Between You & Me have released a sophomore album that sees the band finding their voice in the world, Music Editor Sammy Andrews writes
Australian pop-punkers Between You & Me have returned in full force for their sophomore album Armageddon. Building on the pop-punk roots they established in their debut album Everything is Temporary, the band further experiment with different facets of their sound – Armageddon is a much bigger statement. Spanning across personal confrontation and political outrage, Armageddon tackles both the state of the world and their individual stance within it. Between You & Me have released a pop-punk album for the current state of the world, and in doing so negotiate and assert their voice within it.
The album bursts open and pulls the listener into the dystopian world of Armageddon. The opening lyrics of ‘Pleased to Meet You’ quite literally being ‘pleased to meet you stranger, welcome to the ending.’ The punchy guitar riffs carry this witty lyricism throughout the album wonderfully. Directing Armageddon towards a feeling of apocalypse that has come to characterise modern society, Between You & Me are not afraid to have fun with this bleak idea. The chanting chorus of ‘maybe I should care about it one day when I lose my goddamn mind’ in ‘Real World’ is an infectiously catchy escape out of the burdens of reality.
This world of apocalypse comes to characterise the album and the lens it takes on the world. Single ‘Go to Hell’ featuring the fantastic Mikaila Delgado of Yours Truly is a brilliant example of this. The lead hook of the chorus being the lyrics ‘I’ll see you in hell with everybody else’ shouts out a frustration against the vanity that has swept society. As loud and angst-ridden statement fuelled by the explosion of guitars and drums, it will certainly catch your attention. The single ‘Change,’ is one of the sonically lighter moments on the album but bears the most frustration at the state of the world and the climate crisis, admitting ‘hey, maybe we messed up along the way.’ It swings along in such a way that catches your ear immediately and will have you hooked.
What is clear is that in Armageddon, Between You & Me are not afraid to confront everything – themselves included. Perhaps most profoundly in ‘Better Days’ the simple guitar melody that works alongside delicate vocal harmonies builds out into a euphoric chorus stating ‘if I’m the one to change then maybe we could find some better days.’ But this sense of self-accountability also maintains that sense of wry humour that weaves through the album. The single ‘Deadbeat’ is an explosion of heavy guitar riffs and shouted choruses that chronicle quite a self-deprecating anxiety. The loudest song on the album, ‘Deadbeat’ confronts individual flaws and lays them there to bare.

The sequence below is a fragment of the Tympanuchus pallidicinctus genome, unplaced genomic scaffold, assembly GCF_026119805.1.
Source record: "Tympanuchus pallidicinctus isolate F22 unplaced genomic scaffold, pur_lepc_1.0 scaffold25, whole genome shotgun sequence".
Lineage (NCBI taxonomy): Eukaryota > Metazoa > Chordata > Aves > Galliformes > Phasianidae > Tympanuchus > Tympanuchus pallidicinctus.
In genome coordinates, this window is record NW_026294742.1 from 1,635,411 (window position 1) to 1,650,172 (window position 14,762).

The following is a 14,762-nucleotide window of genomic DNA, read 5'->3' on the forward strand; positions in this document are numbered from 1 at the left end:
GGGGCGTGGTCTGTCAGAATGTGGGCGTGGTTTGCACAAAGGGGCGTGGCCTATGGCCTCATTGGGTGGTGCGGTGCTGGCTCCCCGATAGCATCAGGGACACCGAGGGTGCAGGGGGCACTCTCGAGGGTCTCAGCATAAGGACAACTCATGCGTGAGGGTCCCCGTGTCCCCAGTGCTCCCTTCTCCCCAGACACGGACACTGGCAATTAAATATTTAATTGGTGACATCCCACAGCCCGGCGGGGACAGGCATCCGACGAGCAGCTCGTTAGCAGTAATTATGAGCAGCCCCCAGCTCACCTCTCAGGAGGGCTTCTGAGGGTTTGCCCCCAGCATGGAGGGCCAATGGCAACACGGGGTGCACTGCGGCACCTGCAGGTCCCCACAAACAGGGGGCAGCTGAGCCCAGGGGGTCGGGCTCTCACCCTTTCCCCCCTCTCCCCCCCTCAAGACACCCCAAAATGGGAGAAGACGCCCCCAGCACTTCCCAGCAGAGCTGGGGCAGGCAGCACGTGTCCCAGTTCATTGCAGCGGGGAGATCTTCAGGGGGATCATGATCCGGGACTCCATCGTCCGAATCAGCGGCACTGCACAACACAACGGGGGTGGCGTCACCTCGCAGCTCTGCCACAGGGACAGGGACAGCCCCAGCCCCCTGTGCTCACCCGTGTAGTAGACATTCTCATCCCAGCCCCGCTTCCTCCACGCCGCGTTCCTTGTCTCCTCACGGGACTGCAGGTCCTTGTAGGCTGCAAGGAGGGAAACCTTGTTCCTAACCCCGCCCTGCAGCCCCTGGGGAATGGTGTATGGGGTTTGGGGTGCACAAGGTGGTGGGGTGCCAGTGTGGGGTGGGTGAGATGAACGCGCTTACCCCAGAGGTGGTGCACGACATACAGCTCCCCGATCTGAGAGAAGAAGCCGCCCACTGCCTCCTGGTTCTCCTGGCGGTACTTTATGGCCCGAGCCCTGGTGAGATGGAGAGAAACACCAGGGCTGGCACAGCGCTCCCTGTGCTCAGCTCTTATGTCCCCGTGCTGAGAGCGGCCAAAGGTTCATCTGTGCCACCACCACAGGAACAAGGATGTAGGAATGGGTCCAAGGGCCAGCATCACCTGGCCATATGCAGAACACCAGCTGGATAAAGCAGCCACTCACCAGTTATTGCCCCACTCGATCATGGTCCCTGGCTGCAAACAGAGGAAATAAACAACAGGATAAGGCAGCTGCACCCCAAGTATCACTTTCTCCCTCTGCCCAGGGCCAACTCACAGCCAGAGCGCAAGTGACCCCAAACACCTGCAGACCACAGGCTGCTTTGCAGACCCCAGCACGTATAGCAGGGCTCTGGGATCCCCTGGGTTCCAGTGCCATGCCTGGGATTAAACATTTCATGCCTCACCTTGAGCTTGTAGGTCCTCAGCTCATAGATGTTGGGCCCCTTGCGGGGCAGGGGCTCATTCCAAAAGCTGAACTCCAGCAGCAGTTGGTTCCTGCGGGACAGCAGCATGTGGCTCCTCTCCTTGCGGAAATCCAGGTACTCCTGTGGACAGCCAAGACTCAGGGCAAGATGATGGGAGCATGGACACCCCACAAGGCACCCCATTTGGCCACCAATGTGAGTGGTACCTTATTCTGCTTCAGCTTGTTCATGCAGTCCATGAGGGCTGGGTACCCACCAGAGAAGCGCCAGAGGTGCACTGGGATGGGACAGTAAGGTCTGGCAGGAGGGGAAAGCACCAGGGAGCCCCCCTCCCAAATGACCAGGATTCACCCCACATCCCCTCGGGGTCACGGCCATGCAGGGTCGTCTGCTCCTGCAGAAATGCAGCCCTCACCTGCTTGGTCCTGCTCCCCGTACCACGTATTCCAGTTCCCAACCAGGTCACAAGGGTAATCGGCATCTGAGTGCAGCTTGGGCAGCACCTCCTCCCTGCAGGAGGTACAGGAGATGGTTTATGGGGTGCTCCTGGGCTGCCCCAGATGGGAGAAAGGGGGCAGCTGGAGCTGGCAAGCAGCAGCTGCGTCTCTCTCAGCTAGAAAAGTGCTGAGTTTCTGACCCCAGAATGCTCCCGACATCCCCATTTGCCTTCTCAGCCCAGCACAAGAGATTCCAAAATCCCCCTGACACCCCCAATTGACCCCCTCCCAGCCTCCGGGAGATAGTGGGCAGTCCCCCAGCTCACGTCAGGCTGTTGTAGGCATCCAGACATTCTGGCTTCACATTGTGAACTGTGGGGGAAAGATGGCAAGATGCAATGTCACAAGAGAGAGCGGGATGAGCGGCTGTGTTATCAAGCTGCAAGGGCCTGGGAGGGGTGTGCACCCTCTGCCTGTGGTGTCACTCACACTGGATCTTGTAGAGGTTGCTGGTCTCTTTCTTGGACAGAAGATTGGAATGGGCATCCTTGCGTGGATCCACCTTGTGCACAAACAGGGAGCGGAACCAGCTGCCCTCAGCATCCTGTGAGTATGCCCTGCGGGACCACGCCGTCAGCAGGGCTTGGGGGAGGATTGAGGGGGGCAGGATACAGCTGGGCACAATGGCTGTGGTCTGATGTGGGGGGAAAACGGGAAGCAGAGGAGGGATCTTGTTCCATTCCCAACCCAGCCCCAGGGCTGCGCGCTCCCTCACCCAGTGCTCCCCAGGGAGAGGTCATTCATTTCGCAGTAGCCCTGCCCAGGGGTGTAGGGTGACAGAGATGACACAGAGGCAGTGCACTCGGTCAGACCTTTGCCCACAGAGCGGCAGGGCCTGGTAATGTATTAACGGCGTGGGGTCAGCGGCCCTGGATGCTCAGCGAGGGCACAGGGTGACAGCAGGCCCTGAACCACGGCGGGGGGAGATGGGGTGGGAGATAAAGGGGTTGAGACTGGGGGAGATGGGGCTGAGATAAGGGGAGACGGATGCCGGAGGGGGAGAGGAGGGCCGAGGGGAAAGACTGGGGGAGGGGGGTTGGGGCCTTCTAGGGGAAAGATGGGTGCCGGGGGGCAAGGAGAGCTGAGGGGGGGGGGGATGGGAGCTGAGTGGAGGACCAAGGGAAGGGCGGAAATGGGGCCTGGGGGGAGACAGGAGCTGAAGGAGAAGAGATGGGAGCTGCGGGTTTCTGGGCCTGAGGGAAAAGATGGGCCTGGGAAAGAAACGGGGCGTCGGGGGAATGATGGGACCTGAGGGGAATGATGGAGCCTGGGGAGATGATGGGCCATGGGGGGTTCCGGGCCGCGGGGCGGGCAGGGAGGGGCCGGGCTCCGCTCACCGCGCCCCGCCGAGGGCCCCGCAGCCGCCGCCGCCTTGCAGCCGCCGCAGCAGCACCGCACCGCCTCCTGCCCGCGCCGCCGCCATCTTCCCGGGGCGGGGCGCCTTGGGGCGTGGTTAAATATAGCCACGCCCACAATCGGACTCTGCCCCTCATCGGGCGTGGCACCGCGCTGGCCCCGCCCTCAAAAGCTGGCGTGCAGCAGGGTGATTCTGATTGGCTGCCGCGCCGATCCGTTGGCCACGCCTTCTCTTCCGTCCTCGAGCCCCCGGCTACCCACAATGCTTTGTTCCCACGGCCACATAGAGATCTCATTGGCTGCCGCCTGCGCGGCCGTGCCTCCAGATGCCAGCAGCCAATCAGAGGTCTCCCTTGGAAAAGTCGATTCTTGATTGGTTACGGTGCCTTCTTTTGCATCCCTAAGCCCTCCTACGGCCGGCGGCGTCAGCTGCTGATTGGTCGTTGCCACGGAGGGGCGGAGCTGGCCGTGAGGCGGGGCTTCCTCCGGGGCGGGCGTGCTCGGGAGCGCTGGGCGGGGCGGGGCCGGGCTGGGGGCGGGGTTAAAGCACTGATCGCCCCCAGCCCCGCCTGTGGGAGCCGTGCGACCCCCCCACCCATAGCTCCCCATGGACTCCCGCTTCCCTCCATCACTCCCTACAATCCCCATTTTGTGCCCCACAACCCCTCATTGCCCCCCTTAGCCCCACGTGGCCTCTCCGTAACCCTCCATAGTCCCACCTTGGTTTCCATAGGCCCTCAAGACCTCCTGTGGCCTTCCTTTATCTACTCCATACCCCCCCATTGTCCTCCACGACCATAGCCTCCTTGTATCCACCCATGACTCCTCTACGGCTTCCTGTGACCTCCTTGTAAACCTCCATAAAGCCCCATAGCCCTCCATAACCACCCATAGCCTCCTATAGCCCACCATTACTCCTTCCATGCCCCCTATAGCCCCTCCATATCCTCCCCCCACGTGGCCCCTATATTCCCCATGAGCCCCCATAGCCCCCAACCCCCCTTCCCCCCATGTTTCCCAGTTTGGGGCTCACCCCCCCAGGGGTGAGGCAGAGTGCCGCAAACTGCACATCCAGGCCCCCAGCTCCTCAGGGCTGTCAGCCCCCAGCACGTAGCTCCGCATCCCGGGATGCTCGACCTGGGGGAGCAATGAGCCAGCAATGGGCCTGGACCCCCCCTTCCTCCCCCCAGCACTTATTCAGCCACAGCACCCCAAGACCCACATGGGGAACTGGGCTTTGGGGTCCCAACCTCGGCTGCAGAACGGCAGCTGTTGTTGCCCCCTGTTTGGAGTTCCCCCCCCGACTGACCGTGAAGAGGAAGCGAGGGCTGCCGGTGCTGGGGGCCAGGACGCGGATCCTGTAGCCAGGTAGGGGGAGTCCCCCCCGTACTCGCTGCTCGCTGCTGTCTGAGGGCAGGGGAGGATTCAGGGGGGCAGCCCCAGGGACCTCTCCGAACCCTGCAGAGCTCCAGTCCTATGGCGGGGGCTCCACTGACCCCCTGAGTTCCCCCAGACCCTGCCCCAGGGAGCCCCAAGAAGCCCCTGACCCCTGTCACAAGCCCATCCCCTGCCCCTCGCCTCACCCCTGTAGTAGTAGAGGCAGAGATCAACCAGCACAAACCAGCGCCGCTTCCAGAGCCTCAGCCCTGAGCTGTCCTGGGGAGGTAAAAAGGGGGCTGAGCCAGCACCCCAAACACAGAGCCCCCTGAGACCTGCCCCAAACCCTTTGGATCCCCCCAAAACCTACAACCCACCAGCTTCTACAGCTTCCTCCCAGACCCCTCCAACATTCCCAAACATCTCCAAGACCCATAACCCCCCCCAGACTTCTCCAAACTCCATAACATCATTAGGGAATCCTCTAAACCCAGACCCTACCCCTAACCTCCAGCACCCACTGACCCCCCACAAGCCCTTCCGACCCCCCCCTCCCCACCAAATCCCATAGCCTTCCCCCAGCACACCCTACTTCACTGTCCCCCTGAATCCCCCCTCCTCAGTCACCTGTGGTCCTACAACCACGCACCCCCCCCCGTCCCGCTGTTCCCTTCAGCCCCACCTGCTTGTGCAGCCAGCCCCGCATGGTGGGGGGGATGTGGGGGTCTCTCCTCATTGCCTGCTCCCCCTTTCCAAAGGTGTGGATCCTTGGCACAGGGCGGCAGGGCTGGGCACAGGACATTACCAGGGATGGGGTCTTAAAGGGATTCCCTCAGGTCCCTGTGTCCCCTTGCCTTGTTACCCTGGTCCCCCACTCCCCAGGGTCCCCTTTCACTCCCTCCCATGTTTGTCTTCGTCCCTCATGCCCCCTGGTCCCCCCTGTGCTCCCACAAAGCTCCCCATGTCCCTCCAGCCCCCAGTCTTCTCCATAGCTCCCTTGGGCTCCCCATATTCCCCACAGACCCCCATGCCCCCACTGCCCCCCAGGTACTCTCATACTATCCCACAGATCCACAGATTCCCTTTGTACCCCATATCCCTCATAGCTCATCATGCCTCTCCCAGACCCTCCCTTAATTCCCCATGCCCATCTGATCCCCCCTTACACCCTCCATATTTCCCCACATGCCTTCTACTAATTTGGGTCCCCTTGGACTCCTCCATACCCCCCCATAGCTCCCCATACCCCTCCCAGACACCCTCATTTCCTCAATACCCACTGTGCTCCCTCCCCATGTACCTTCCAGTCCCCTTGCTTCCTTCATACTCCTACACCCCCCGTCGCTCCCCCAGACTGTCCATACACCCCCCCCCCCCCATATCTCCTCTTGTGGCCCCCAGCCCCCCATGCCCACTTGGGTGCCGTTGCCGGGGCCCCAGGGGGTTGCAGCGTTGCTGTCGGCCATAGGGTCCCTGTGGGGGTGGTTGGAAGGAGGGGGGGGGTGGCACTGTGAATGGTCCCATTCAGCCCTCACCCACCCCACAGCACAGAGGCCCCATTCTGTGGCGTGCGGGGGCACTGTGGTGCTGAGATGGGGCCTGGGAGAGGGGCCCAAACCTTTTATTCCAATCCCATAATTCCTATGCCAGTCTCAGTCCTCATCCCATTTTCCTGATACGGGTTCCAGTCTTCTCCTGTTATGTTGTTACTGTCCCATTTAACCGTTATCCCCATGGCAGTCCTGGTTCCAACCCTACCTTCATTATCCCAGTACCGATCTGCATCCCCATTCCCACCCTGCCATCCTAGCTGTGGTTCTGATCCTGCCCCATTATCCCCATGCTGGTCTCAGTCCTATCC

There are a few songs on this album that fall a little flat in comparison to some of the powerhouses that they are along side. ‘Goldfish’ is fun but sounds a little familiar amidst everything else, and ‘Supervillain’ feels a little out of place. For me, the singles from Armageddon are the highlights of the album. ‘Butterflies’ is an incredibly catchy song that I have found stuck in my head since my first listen. The groovier guitar and bass lines work alongside each other to carry a more upbeat song with strong pop roots, and though it might not pack as much of a lyrical or political punch as other songs on the album, it is easily one of the most memorable for its catchiness.
Closing with the title track ‘Armageddon,’ the slower track builds to a momentous conclusion. Tying the album up really nicely and coming full circle, Between You & Me close the door to Armageddon. With their sophomore album, Between You & Me took a bold stance, and a confrontational one at that. Combining social and political commentary with a boldness of humour and infectiously catchy pop-punk riffs, Armageddon is Between You & Me experimenting with their sound, and finding their voice within the chaotic world we live in.
You Might Also Like: